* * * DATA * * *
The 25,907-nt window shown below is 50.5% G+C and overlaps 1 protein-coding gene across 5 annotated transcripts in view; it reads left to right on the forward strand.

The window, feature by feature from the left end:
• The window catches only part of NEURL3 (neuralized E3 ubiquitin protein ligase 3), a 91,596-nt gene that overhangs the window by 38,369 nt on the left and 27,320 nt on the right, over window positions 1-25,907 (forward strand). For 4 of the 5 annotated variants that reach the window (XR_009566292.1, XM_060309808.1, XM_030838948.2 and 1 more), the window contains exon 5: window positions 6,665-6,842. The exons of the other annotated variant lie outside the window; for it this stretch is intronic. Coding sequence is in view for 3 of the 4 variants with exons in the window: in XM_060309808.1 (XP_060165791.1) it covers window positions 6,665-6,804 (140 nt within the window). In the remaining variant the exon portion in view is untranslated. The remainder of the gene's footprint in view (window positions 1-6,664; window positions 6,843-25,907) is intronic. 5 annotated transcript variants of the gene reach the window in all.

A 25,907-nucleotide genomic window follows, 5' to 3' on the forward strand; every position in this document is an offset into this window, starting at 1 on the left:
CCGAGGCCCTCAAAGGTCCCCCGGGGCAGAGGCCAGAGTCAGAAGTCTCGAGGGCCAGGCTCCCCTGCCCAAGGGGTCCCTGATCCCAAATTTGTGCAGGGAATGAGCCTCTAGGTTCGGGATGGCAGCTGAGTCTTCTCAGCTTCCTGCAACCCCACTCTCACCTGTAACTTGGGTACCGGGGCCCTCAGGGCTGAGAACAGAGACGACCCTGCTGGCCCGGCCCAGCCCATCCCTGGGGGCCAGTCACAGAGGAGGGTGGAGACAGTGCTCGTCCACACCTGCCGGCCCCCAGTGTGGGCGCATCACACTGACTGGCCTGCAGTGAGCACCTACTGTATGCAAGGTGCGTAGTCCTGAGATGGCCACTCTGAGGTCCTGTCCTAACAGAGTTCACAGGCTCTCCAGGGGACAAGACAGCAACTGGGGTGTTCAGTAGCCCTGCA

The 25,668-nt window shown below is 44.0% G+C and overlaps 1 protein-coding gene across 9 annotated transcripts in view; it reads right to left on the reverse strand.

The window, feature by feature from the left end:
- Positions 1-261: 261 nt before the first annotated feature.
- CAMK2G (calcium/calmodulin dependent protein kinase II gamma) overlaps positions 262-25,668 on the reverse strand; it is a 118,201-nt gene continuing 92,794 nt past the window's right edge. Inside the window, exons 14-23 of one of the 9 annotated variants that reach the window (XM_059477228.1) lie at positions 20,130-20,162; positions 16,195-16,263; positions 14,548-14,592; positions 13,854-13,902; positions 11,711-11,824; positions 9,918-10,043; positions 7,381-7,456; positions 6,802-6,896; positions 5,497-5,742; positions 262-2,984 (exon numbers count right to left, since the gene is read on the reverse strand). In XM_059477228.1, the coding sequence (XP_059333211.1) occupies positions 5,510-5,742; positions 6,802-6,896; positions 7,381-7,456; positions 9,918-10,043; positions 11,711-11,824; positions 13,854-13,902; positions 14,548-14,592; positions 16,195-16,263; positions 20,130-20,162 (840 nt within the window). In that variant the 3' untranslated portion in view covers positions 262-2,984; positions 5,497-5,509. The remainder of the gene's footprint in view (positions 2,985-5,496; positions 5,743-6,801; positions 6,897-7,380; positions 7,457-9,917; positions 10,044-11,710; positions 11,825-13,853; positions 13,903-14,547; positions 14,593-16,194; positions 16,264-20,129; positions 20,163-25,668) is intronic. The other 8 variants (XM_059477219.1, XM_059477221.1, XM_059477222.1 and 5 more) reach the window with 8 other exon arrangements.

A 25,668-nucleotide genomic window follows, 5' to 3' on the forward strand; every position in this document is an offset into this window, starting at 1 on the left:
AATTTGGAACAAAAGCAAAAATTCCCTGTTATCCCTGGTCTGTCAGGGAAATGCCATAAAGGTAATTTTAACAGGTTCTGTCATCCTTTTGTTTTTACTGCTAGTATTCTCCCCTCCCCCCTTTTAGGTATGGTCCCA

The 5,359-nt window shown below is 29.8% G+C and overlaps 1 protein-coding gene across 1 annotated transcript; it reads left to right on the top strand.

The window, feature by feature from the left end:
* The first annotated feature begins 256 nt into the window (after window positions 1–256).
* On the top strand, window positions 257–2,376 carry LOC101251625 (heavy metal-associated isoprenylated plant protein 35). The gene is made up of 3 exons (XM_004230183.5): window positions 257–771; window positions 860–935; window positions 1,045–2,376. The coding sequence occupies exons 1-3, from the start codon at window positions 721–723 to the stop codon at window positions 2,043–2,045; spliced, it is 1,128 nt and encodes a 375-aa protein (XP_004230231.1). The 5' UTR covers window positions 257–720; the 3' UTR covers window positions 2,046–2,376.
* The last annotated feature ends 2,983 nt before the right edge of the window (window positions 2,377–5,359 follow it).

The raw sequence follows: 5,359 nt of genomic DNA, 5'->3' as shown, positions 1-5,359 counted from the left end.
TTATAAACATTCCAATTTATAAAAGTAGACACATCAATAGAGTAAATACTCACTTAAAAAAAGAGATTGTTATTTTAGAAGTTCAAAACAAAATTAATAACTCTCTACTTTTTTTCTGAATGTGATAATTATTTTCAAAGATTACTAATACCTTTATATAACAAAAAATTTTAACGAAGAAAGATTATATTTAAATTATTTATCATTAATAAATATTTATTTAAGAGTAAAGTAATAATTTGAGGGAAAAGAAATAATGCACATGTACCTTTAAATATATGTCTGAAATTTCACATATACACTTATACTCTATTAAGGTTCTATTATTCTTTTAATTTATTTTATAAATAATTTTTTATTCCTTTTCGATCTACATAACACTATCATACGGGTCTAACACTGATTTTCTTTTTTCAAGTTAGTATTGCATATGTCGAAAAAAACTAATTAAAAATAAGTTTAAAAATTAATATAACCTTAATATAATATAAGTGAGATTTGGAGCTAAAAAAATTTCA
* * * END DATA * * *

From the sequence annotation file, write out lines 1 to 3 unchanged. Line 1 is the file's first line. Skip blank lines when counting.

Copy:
The 25,907-nt window shown below is 50.5% G+C and overlaps 1 protein-coding gene across 5 annotated transcripts in view; it reads left to right on the forward strand.

The window, feature by feature from the left end:
• The window catches only part of NEURL3 (neuralized E3 ubiquitin protein ligase 3), a 91,596-nt gene that overhangs the window by 38,369 nt on the left and 27,320 nt on the right, over window positions 1-25,907 (forward strand). For 4 of the 5 annotated variants that reach the window (XR_009566292.1, XM_060309808.1, XM_030838948.2 and 1 more), the window contains exon 5: window positions 6,665-6,842. The exons of the other annotated variant lie outside the window; for it this stretch is intronic. Coding sequence is in view for 3 of the 4 variants with exons in the window: in XM_060309808.1 (XP_060165791.1) it covers window positions 6,665-6,804 (140 nt within the window). In the remaining variant the exon portion in view is untranslated. The remainder of the gene's footprint in view (window positions 1-6,664; window positions 6,843-25,907) is intronic. 5 annotated transcript variants of the gene reach the window in all.